Perhaps the most serious defect in using income and almost all other tax bases to determine equality is that they focus not on potential but on actualization. If people with equal ability should be treated the same, then there is no equity reason—although there may be very practical administrative reasons—to more heavily tax the person who works harder or retires later. The problem is most serious in cases where individuals simply avoid recognizing or using their potential. Thus, when it comes to designing welfare and retirement programs, determining the extent to which subsidies and lower taxes to low-income individuals should be allowed is difficult because differences in actual potential are hard to distinguish from differences in realized potential.

Take two individuals each capable of earning $40,000. One works and pays taxes. The other does not work, pays no taxes, and collects benefits. If they have equal potential, then their benefits and taxes should be the same, not different.

Often the law tries to make distinctions in potential by relying on a separate categorical qualification other than income—such as age (old or young) or physical or mental impairment. Even here, however, measures are crude. In recent years, for instance, with the extraordinary growth in the number of individuals who are retired for one-third or more of their adult lives, many have questioned whether someone really has less ability (and, therefore, is more worthy of transfers and less capable of paying tax) simply because he has reached a 62nd birthday.

Unfortunately, potential—whether in the form of income, property, or anything else—cannot be measured well. Few would suggest that individuals should pay tax according to arbitrary assumptions about ability. If we assume naively that all individuals have the same ability, then the appropriate tax on ability is a head tax—an equal tax on all individuals just for existing. Yet, few believe that mere existence measures ability or that billionaires have no more potential for paying tax than anyone else.

Assessing ability among those who work full-time is easier. Differences in wage rates are related to differences in potential. Even here, however, it is clear that some jobs are easier than others, and some persons are glad to earn less in exchange for more leisure on the job.

Need

While many individuals may possess the same earning potential or realize the same amount of income, they do not necessarily have the same level of need. For example, one person may be in poor health and have large medical expenses. Few would argue that someone with $50,000 of income and $25,000 of annual medical expenses has the same ability to pay tax or the same need for government subsidy as someone who has the same income and is identical in all other respects except that he has no medical expenses.

Adjustments for Interpersonal Transfers and Other Taxes

Tax and expenditure systems also make adjustments, albeit inconsistently, for transfers made and received. The core issue is whether to measure household ability before or after transfers are made. For example, the existence of tax breaks for households with nonworking spouses reflects, in part, a view that some of the earner's income is transferred to the spouse, who should be granted his or her own tax-free level of income.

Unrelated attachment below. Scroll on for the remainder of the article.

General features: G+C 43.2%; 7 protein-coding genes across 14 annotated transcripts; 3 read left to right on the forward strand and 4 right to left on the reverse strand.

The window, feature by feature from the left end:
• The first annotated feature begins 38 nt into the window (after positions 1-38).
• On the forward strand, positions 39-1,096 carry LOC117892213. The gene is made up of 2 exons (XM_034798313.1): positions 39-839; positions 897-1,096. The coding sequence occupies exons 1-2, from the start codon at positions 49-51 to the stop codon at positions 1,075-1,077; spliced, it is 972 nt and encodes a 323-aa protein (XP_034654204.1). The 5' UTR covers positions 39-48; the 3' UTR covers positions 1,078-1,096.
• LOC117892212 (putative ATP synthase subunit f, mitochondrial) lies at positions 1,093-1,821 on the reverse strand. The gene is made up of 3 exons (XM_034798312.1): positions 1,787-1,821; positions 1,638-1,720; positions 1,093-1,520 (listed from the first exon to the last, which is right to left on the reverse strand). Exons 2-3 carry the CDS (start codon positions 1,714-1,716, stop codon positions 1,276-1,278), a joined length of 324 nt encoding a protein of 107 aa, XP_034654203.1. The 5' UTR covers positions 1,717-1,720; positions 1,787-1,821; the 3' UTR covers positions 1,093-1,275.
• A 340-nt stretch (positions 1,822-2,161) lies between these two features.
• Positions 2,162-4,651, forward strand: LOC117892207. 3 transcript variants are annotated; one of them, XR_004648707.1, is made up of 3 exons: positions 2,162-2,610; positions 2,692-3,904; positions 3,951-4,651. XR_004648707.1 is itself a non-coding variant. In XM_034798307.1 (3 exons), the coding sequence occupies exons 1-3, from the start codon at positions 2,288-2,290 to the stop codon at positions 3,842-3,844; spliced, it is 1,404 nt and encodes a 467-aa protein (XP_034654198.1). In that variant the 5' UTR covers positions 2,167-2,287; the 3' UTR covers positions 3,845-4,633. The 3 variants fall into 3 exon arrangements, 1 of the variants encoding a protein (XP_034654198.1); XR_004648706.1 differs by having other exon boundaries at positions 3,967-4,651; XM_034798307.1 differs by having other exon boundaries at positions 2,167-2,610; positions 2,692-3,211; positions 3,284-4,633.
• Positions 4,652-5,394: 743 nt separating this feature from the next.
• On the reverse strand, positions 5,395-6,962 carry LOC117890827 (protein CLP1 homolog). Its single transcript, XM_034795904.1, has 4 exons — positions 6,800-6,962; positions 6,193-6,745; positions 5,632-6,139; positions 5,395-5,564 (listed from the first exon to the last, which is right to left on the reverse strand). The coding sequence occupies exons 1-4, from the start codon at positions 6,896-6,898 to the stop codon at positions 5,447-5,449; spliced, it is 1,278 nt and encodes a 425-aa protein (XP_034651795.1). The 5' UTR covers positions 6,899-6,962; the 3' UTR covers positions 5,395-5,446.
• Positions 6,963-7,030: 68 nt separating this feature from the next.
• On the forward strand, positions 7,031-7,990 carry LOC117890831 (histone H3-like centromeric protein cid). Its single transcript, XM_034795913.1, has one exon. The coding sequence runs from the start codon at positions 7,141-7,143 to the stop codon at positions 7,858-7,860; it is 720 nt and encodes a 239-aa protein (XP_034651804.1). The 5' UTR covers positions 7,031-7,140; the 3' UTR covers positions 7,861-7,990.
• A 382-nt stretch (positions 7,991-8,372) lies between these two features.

Charitable deductions are allowed partly on the theory that the transferor should be taxed on net income available for consumption, although a strict but unenforceable adherence to consistency would then require that the beneficiaries be taxed on transfers received.

Federal deductions for state and local taxes follow a similar transfer logic: If the tax does not generate services closely related to the amount of tax paid, then those taxes are less like fees and more like transfer payments to the eventual beneficiaries of the services.

Adjustments for Prices

Still another problem arises when $1 of income is really worth a different amount in different jurisdictions. Suppose it costs $20,000 in New York City to achieve the same standard of living that $10,000 will buy in Lexington, Kentucky. Then a person with $20,000 in New York City would not have an equal ability to pay an extra $1 in tax as a person with $20,000 in Lexington.

Adjusting for prices, however, is not easy. In national income accounting, there is no pure way to compare one set of prices with another. Moreover, where there are multiple differences in price, comparisons of income can be done using multiple scales. For example, suppose that rent, food, and clothing all cost twice as much in New York City, but only New York City offers access to Broadway plays. For a person uninterested in those plays, New York City may look expensive relative to Lexington, but for one whose life is consumed by such plays, New York City is a real bargain. Once differences are established on average for one region versus another, moreover, the intraregional differences are often as important or more important than the interregional differences.

Adjustments for Family Size

A difficult issue in both tax and expenditure theory centers on the "household unit." For example, if the goal is to tax all units in equal circumstances equally, how should one-person families be compared with two-person families? One attempt to measure equals, according to family size, is through an "equivalence scale." Despite its esoteric name, most people deal with this type of scale all the time. Perhaps the most familiar application is to poverty.When the government reports a certain number individuals in poverty, it is measuring their income against an equivalence scale. That scale might treat a single individual with $8,000 of income as being in poverty, whereas for a married couple the equivalent standard might be $11,500, and for a married couple with two children it might equal $16,000. Here there are two types of adjustments. Each additional individual in the family is generally treated as costing marginally less to support at a given standard of living, and children are usually treated as costing less than an adult.